The Gadsden Desk Stand

We became interested in the Gadsden family when a pewter pen and ink desk set presented to "J Gadsden and wife" by "The Weston Turville Cottage Garden Society" in March 1900 appeared for sale on eBay.

This would appear to be Jeffrey and Edith Gadsden who lived in Home Farm with their children.

Bucks Herald 10 March 1900

PRESENTATION. - Before the announcement of the allotment lecture, on Monday evening, a very pleasing event took place. The Committee of the Garden Allotment Society, who had long felt that they would like to show their thanks in some tangible way to Mr. J. Gadsden for his incessant kindness and help towards the annual Flower Show, made an appeal to the members of the Society for subscriptions towards purchasing some little present for him. Needless to say, this was readily responded to, and Messrs. E. Edwards and G. Sharp were appointed to purchase something useful as well as ornamental. The choice fell upon a handsome silver-plated inkstand, with cut glass wells (supplied by Mr. Sharp, jeweller, of Wendover), bearing the inscription Presented to J.Gadsden, Esq., by the members of the Weston Turville Cottage Garden Society, March, 1900." By wish of the Committee, of whom Mr. R. G. D. White was secretary, the presentation was made by the Rev. J. Ellam, the rector, who, before doing so, gave a resumé of the progress of the flower show and the great assistance which had been given by Mr. J. Gadsden towards its unqualified success. He said Mr. Gadsden had not only given them his field, his substance, and his house, but had also given them himself. and no one could give more. In fact, whatever he took in hand was carried out with the greatest ability and energy, and was hound to be a success. He was gratified to find this was altogether a spontaneous movement on the part of the members of the Society. The Rector then made the presentation. Mr. J. Gadsden, on rising, was greeted with applause. He said he thanked the members of the Society from the bottom of his heart. He should value the present not altogether from its intrinsic worth, but because he was glad to find that the help which he had readily given was so much appreciated. He should endeavour to do in the future as he had done for them in the past. He hoped the inkstand would be passed on to his son, Master T. Gadsden, to be handed down as a heirloom. Mr. Gadsden then left amid cheers. At the instance of Mr. W. H. Gurney a vote of thanks was given to the Rector for making the presentation.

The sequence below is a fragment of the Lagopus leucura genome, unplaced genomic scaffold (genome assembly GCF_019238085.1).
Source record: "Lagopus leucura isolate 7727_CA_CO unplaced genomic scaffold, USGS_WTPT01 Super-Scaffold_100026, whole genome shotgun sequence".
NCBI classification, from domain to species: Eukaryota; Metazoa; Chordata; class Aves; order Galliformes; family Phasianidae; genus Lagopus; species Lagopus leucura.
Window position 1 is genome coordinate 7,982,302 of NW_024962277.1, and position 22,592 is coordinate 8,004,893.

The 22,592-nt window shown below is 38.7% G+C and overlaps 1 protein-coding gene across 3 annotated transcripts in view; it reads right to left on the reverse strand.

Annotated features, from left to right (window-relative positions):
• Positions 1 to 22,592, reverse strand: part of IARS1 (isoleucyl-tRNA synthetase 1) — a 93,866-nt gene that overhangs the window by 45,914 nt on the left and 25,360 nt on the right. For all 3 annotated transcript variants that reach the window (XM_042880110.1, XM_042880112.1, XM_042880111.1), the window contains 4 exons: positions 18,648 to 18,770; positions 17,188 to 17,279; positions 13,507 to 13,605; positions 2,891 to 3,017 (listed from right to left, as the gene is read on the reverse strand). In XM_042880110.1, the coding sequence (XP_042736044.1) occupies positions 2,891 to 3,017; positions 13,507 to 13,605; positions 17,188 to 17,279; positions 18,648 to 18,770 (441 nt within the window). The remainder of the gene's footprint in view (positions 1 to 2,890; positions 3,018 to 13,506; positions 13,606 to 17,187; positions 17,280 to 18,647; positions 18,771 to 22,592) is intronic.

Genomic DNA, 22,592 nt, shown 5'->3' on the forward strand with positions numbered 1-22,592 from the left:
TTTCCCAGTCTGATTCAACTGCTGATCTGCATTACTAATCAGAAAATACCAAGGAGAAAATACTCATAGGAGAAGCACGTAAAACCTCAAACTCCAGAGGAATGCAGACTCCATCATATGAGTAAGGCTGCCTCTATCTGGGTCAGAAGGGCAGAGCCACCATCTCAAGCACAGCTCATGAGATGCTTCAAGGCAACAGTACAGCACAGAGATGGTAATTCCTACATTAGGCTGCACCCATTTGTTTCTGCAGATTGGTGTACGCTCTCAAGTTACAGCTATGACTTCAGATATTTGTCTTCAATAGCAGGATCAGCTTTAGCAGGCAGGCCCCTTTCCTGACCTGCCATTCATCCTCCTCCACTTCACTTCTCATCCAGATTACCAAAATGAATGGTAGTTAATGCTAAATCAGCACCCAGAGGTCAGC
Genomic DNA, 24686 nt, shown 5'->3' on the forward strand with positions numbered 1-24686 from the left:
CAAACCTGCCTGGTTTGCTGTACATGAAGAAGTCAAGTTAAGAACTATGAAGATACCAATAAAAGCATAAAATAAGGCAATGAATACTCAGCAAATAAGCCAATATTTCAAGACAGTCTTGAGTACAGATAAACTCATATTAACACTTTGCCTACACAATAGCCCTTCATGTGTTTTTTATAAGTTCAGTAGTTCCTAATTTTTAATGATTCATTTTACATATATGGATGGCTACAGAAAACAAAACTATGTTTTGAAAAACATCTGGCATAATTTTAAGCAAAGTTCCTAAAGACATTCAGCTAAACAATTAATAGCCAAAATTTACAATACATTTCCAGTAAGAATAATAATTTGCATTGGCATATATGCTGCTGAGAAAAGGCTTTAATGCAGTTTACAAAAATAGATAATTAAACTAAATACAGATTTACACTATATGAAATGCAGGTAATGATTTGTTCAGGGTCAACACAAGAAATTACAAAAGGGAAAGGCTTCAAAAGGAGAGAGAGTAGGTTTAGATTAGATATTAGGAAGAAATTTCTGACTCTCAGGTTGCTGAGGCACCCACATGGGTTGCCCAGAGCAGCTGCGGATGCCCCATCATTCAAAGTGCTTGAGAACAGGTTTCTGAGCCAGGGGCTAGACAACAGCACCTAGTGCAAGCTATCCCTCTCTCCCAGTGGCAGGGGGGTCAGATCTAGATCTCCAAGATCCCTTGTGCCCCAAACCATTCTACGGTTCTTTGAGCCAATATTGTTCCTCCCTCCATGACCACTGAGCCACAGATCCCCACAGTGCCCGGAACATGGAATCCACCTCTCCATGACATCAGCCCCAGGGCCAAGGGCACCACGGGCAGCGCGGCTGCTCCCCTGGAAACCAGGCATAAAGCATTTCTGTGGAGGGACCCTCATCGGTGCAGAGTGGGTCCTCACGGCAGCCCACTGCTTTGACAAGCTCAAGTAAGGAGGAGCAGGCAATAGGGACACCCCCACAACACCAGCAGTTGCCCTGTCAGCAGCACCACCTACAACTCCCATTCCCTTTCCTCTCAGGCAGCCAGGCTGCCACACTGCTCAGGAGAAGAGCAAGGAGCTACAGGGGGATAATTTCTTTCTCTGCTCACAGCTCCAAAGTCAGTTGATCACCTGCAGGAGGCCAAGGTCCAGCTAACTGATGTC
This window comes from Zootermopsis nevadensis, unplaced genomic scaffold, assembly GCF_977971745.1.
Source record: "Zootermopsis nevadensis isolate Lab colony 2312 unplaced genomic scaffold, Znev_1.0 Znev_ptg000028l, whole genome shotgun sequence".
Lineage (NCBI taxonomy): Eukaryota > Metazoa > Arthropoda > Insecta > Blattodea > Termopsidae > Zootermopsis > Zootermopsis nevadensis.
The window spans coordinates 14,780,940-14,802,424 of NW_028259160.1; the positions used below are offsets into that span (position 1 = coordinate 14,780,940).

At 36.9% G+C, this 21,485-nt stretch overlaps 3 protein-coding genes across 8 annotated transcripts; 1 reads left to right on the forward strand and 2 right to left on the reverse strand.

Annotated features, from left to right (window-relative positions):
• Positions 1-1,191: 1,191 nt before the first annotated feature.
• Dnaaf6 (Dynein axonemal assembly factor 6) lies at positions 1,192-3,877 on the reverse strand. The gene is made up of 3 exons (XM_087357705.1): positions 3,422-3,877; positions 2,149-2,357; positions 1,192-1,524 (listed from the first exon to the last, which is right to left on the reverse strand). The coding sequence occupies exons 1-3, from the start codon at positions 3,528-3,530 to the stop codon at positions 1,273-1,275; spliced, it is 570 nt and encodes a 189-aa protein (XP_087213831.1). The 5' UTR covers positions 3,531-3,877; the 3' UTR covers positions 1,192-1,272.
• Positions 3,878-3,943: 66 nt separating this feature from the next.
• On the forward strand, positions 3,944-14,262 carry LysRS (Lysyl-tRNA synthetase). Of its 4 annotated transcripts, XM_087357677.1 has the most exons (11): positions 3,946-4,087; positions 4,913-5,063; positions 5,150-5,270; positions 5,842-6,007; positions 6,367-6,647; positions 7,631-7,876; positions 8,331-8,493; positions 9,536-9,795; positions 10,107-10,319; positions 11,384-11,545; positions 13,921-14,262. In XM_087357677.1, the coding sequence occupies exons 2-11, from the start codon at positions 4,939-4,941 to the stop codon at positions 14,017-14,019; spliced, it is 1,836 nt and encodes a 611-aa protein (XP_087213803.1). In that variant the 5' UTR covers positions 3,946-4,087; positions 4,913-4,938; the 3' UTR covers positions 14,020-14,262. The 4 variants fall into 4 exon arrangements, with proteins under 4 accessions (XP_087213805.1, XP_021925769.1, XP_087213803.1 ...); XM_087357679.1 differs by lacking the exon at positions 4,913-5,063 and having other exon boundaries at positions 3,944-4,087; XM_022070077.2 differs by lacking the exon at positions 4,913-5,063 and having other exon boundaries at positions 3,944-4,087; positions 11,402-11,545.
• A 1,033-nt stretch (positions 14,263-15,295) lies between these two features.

Jeffrey was unable to enjoy the desk set for very long, as he died aged 45 on 18th November the same year.


There are photographs of Gadsdens in 19 June 1943 Illustrated Magazine and they are mentioned twice in the Halton Exhibition Catalogue (1868).